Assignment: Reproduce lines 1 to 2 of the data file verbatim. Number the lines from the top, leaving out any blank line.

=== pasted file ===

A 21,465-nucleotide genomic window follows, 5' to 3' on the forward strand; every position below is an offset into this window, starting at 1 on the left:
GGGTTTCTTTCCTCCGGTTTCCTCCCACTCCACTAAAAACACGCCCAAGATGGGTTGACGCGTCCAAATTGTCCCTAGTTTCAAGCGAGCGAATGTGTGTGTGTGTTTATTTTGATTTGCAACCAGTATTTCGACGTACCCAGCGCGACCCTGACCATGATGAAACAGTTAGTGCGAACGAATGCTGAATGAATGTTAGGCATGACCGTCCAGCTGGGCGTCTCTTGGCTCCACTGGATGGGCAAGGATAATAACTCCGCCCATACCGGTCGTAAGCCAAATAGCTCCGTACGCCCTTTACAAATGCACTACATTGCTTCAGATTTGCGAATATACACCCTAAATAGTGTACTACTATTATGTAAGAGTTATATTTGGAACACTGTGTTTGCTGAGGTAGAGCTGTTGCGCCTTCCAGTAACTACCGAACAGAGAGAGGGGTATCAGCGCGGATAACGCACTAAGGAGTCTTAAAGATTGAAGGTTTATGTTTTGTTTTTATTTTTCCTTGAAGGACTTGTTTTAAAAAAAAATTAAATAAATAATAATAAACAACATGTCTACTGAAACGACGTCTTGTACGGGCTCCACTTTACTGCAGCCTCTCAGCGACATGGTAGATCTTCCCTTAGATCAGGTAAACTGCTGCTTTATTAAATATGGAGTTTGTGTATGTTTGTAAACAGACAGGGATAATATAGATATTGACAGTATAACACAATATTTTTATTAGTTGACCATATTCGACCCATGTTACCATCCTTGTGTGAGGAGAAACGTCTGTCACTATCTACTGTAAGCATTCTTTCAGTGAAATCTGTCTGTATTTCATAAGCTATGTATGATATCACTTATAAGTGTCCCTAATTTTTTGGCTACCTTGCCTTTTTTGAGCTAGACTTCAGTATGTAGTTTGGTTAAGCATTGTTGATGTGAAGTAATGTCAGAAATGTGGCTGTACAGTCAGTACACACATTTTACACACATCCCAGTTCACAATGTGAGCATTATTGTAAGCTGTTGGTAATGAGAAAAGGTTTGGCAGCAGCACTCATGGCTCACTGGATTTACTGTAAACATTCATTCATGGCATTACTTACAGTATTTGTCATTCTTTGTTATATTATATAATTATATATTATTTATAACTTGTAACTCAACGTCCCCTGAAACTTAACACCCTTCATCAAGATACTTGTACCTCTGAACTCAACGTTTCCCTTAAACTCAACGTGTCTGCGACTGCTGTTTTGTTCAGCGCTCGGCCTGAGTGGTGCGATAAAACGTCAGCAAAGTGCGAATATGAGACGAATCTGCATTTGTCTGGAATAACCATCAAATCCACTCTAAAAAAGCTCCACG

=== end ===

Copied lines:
A 21,465-nucleotide genomic window follows, 5' to 3' on the forward strand; every position below is an offset into this window, starting at 1 on the left:
GGGTTTCTTTCCTCCGGTTTCCTCCCACTCCACTAAAAACACGCCCAAGATGGGTTGACGCGTCCAAATTGTCCCTAGTTTCAAGCGAGCGAATGTGTGTGTGTGTTTATTTTGATTTGCAACCAGTATTTCGACGTACCCAGCGCGACCCTGACCATGATGAAACAGTTAGTGCGAACGAATGCTGAATGAATGTTAGGCATGACCGTCCAGCTGGGCGTCTCTTGGCTCCACTGGATGGGCAAGGATAATAACTCCGCCCATACCGGTCGTAAGCCAAATAGCTCCGTACGCCCTTTACAAATGCACTACATTGCTTCAGATTTGCGAATATACACCCTAAATAGTGTACTACTATTATGTAAGAGTTATATTTGGAACACTGTGTTTGCTGAGGTAGAGCTGTTGCGCCTTCCAGTAACTACCGAACAGAGAGAGGGGTATCAGCGCGGATAACGCACTAAGGAGTCTTAAAGATTGAAGGTTTATGTTTTGTTTTTATTTTTCCTTGAAGGACTTGTTTTAAAAAAAAATTAAATAAATAATAATAAACAACATGTCTACTGAAACGACGTCTTGTACGGGCTCCACTTTACTGCAGCCTCTCAGCGACATGGTAGATCTTCCCTTAGATCAGGTAAACTGCTGCTTTATTAAATATGGAGTTTGTGTATGTTTGTAAACAGACAGGGATAATATAGATATTGACAGTATAACACAATATTTTTATTAGTTGACCATATTCGACCCATGTTACCATCCTTGTGTGAGGAGAAACGTCTGTCACTATCTACTGTAAGCATTCTTTCAGTGAAATCTGTCTGTATTTCATAAGCTATGTATGATATCACTTATAAGTGTCCCTAATTTTTTGGCTACCTTGCCTTTTTTGAGCTAGACTTCAGTATGTAGTTTGGTTAAGCATTGTTGATGTGAAGTAATGTCAGAAATGTGGCTGTACAGTCAGTACACACATTTTACACACATCCCAGTTCACAATGTGAGCATTATTGTAAGCTGTTGGTAATGAGAAAAGGTTTGGCAGCAGCACTCATGGCTCACTGGATTTACTGTAAACATTCATTCATGGCATTACTTACAGTATTTGTCATTCTTTGTTATATTATATAATTATATATTATTTATAACTTGTAACTCAACGTCCCCTGAAACTTAACACCCTTCATCAAGATACTTGTACCTCTGAACTCAACGTTTCCCTTAAACTCAACGTGTCTGCGACTGCTGTTTTGTTCAGCGCTCGGCCTGAGTGGTGCGATAAAACGTCAGCAAAGTGCGAATATGAGACGAATCTGCATTTGTCTGGAATAACCATCAAATCCACTCTAAAAAAGCTCCACG